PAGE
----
State ex rel. New Bern Child Support Enforcement Office ex rel. Hill v. Manning, 110 N.C. App. 770 (1993)

July 6, 1993 · North Carolina Court of Appeals · No. 923DC1261
110 N.C. App. 770

STATE OF NORTH CAROLINA, by and through its New Bern Child Support Enforcement Office, ex rel., CAROL YVETTE HILL, Plaintiff v. SAM MANNING, Defendant

No. 923DC1261

(Filed 6 July 1993)

I. Appeal and Error § 107 (NCX4th)— order for DNA testing— unappealable interlocutory order —merits considered in public interest

An interlocutory order requiring the parties and their minor child to submit to DNA testing did not affect a substantial right of plaintiff and was not appealable. However, the *771Court of Appeals in its discretion will address the merits of this case in order to expedite the decision in the public interest.

Am Jur 2d, Appeal and Error §§ 134 et seq.

2. Illegitimate Children § 11 (NCI4th)— adjudication of paternity —subsequent order for DNA testing — res judicata

The trial court erred in allowing defendant’s motion to compel DNA testing to further establish paternity after paternity had been adjudicated since the doctrine of res judicata prohibited defendant from raising that issue in subsequent hearings.

Am Jur 2d, Bastards § 94.

Judgment in bastardy proceeding as conclusive of issues in subsequent bastardy proceeding. 37 ALR2d 836.

Appeal by plaintiff from order entered 20 July 1992 by Judge Jerry F. Waddell in Craven County District Court. Heard in the Court of Appeals 14 June 1993.

The State instituted this action on behalf of Carol Yvette Hill by complaint filed 30 August 1990. Pursuant to Article 9, Chapter 110 and Article 3, Chapter 49 of the General Statutes, the State sought to establish defendant’s paternity of Hill’s minor child. Defendant failed to answer and entry of default was entered against him on 22 October 1990. Upon entry of default, defendant moved for an order compelling a blood grouping test. The motion was granted and the tests were performed. Based on the test results which found a 99.99% probability that defendant was the father of the minor child, defendant was adjudicated the father by order dated 4 February 1991.

On 13 July 1992 defendant moved for an order compelling DNA or gene testing to further establish paternity. On 20 July 1992 the motion was granted. From this order plaintiff appeals.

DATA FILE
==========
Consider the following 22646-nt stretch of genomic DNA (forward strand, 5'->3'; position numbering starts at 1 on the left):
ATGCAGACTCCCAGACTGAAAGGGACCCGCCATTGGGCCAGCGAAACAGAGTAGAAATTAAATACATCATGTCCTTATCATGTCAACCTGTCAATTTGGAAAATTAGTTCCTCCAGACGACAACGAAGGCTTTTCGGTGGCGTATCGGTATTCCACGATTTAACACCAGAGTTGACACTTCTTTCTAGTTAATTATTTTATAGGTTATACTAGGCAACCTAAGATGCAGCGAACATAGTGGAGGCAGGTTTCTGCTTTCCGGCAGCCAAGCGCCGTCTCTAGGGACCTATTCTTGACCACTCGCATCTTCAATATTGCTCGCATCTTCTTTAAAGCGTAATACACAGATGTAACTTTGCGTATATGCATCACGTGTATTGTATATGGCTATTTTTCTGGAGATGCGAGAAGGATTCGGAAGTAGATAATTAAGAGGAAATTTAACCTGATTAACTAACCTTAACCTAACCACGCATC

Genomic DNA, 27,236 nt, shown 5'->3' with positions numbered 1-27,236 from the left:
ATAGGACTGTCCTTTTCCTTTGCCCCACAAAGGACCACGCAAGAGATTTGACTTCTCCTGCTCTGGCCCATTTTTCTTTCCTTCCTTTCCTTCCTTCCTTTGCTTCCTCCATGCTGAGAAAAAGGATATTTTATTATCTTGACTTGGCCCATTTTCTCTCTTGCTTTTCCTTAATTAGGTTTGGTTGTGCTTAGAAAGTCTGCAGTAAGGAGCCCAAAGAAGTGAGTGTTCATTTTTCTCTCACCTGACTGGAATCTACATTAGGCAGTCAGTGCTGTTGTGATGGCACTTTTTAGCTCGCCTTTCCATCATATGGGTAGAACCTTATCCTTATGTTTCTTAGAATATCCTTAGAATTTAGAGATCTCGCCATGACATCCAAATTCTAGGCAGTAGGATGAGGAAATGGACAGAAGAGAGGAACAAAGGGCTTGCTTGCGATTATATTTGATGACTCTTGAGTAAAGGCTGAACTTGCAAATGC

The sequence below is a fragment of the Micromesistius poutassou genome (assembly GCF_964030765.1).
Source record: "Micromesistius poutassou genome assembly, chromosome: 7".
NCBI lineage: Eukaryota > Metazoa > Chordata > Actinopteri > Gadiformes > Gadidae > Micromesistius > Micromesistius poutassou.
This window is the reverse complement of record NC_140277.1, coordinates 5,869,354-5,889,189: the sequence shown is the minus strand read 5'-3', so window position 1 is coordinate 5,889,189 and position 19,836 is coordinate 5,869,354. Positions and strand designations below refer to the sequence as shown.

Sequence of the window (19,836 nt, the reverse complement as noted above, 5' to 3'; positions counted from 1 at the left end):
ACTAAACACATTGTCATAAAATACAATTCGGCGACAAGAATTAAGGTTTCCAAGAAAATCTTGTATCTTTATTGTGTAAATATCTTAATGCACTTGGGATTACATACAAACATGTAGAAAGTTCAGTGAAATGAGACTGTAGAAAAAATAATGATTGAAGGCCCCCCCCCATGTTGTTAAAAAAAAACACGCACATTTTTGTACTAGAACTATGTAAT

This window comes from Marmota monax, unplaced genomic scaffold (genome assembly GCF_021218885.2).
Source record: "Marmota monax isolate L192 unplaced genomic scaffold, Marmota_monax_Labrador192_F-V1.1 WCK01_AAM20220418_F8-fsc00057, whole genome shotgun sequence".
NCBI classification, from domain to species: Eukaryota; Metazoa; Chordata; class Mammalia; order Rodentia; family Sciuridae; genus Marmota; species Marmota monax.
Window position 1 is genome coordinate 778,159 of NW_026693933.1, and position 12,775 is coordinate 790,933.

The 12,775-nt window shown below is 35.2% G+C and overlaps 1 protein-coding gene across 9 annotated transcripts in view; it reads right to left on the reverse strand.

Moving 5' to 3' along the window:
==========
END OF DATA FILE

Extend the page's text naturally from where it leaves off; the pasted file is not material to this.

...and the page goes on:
Attorney General Michael F. Easley, hy Assistant Attorney General T. Byron Smith, for the State.

Stubbs, Perdue, Chesnutt, Wheeler & Clemmons, P.A., by Marcus W. Chesnutt and James M. Ayers, II, for defendant appellee.

*772ARNOLD, Chief Judge.

[1] Normally, no appeal lies from an interlocutory order which does not deprive the appellant of a substantial right which he would lose if the order or ruling is not reviewed before final judgment. Blackwelder v. North Carolina Dep’t of Human Resources, 60 N.C. App. 331, 299 S.E.2d 777 (1983). A court order requiring parties and their minor child to submit to blood grouping testing does not affect a substantial right and is, therefore, interlocutory and not appealable. Heavner v. Heavner, 73 N.C. App. 331, 326 S.E.2d 78, disc. review denied, 313 N.C. 601, 330 S.E.2d 610 (1985). In our discretion, however, we will address the merits of this case in order to expedite the decision in the public interest. See Person County ex rel. Lester v. Holloway, 74 N.C. App. 734, 329 S.E.2d 713 (1985).

[2J The sole issue before this Court is did the trial court err in ordering DNA or gene testing subsequent to an adjudication of paternity. We find that, based on the doctrine of res judicata, the order was entered in error and must be vacated.

It is fundamental that a final judgment, rendered on the merits, by a court of competent jurisdiction, is conclusive of rights, questions and facts in issue, as to the parties and privies, in all other actions involving the same matter. Bryant v. Shields, 220 N.C. 628, 18 S.E. 2d 157. “. . . (W)hen a fact has been agreed upon or decided in a court of record, neither of the parties shall be allowed to call it in question, and have it tried over again at any time thereafter, so long as the judgment or decree stands unreversed.” Humphrey v. Faison, 247 N.C. 127, 100 S.E. 2d 524, citing and quoting Armfield v. Moore, 44 N.C. 157.

Masters v. Dunstan, 256 N.C. 520, 523-24, 124 S.E.2d 574, 576 (1962).

The doctrine has been repeatedly applied in cases where there has been a judicial finding of paternity and the defendant subsequently raises the issue of paternity in an effort to avoid payment of child support. State ex rel. Lewis v. Lewis, 311 N.C. 727, 319 S.E.2d 145 (1984) (defendant estopped from challenging paternity when previous criminal conviction for willful neglect of and refusal to support children necessarily established paternity); see Sampson County Child Support Enforcement Agency ex rel. McNeill v. *773 Stevens, 101 N.C. App. 719, 400 S.E.2d 776 (1991) (original paternity judgment ruled res judicata in later contempt proceedings where a blood test was requested); Holloway, 74 N.C. App. 734, 329 S.E.2d 713 (reversal of trial court granting motion for blood grouping test where issue of paternity was determined at earlier hearing).

In the present case, upon motion of defendant, a blood grouping test was ordered and submitted to by the parties and the minor child. The trial court held the results of that test were sufficient to establish paternity beyond a reasonable doubt. Under existing case law defendant is precluded from raising that issue in subsequent hearings.

We hold that the trial court erred in ordering the parties to submit to DNA or gene testing, and we vacate that order.


Judges GREENE and MARTIN concur.